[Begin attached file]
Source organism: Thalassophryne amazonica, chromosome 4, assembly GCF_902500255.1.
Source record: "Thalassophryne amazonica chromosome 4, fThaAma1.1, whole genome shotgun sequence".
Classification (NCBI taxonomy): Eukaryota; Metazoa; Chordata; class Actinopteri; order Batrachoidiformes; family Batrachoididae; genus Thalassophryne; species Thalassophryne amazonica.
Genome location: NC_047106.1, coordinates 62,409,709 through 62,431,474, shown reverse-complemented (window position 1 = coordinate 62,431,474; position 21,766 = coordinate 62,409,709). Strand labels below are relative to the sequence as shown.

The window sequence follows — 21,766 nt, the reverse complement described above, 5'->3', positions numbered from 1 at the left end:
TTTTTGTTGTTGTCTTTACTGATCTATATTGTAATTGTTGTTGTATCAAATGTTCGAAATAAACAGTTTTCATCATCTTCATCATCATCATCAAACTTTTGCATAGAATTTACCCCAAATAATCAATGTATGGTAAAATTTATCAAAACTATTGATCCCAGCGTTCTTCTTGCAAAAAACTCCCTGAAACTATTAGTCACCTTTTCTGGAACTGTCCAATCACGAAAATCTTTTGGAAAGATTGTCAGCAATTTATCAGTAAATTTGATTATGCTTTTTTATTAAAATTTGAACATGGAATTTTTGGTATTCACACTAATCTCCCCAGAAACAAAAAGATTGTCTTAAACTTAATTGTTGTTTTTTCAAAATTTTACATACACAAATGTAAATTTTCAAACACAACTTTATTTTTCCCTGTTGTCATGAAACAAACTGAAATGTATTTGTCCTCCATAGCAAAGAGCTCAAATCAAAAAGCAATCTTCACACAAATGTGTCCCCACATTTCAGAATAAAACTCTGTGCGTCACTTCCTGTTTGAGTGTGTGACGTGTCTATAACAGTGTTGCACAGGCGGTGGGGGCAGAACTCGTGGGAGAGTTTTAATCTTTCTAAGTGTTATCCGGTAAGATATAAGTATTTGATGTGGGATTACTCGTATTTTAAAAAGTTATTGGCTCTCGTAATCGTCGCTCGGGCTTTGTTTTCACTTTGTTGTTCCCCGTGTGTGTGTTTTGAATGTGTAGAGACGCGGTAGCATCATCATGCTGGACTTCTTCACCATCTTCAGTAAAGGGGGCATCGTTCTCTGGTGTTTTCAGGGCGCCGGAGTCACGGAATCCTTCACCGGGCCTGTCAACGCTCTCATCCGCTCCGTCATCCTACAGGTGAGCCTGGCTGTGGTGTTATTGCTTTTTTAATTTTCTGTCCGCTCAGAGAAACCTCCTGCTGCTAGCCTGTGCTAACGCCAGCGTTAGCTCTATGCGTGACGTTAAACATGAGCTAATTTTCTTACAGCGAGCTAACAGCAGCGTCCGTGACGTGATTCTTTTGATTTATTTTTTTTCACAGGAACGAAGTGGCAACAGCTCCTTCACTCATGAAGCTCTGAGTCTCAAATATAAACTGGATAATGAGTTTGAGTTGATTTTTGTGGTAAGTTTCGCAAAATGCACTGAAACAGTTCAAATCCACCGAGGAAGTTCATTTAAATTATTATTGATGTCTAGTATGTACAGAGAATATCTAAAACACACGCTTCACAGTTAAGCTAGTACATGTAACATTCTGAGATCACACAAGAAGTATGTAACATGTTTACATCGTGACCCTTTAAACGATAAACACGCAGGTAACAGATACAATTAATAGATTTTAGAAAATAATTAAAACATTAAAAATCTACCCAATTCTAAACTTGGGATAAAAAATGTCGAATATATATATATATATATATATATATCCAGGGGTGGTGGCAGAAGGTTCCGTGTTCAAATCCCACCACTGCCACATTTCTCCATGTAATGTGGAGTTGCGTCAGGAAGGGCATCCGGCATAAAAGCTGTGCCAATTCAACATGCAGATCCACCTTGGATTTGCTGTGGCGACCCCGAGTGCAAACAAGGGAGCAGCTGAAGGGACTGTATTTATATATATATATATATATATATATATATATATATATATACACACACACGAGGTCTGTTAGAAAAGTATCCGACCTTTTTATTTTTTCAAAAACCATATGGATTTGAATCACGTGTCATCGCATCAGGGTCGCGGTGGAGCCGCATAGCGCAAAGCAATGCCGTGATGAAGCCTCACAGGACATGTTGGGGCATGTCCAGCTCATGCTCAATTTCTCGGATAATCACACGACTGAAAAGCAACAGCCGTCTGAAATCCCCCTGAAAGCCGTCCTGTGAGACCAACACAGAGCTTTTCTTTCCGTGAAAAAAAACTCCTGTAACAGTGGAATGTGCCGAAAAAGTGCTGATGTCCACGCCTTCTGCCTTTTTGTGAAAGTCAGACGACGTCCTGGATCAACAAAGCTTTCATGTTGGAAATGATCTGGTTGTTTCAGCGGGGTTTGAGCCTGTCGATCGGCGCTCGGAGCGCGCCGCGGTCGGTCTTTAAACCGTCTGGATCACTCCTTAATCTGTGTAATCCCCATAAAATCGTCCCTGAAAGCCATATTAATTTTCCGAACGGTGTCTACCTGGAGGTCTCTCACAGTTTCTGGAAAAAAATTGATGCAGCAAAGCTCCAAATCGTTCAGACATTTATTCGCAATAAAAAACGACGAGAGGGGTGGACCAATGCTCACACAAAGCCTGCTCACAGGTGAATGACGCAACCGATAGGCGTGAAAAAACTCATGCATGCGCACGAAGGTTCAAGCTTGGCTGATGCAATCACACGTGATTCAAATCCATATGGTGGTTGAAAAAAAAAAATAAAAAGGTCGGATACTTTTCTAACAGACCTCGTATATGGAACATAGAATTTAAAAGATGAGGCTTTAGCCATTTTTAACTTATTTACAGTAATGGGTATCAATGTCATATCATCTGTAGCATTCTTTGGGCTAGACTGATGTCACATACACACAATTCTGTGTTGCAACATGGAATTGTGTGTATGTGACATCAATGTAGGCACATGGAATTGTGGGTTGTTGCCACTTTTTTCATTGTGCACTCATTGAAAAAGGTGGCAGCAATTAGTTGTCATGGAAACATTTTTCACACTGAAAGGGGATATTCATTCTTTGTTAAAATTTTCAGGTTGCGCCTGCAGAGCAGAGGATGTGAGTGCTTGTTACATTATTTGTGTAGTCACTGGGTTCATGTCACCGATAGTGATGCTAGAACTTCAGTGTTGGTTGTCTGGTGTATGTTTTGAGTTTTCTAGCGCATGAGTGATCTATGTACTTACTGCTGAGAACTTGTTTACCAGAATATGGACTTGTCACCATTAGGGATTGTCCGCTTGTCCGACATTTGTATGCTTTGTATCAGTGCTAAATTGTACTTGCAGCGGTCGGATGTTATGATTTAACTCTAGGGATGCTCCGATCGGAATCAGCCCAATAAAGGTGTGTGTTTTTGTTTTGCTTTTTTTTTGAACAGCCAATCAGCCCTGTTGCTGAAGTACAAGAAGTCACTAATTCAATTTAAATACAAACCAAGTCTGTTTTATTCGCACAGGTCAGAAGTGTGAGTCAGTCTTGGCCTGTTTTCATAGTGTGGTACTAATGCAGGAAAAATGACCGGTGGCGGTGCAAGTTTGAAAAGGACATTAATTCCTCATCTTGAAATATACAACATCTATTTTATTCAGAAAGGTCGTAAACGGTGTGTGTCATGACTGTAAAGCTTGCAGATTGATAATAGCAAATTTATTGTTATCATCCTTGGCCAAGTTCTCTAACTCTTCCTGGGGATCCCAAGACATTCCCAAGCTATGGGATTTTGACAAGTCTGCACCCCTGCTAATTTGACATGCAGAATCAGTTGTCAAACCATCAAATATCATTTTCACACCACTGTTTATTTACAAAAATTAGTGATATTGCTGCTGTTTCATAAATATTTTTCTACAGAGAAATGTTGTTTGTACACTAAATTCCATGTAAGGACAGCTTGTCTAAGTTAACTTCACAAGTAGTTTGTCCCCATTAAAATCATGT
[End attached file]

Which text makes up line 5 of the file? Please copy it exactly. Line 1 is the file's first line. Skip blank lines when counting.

The window sequence follows — 21,766 nt, the reverse complement described above, 5'->3', positions numbered from 1 at the left end: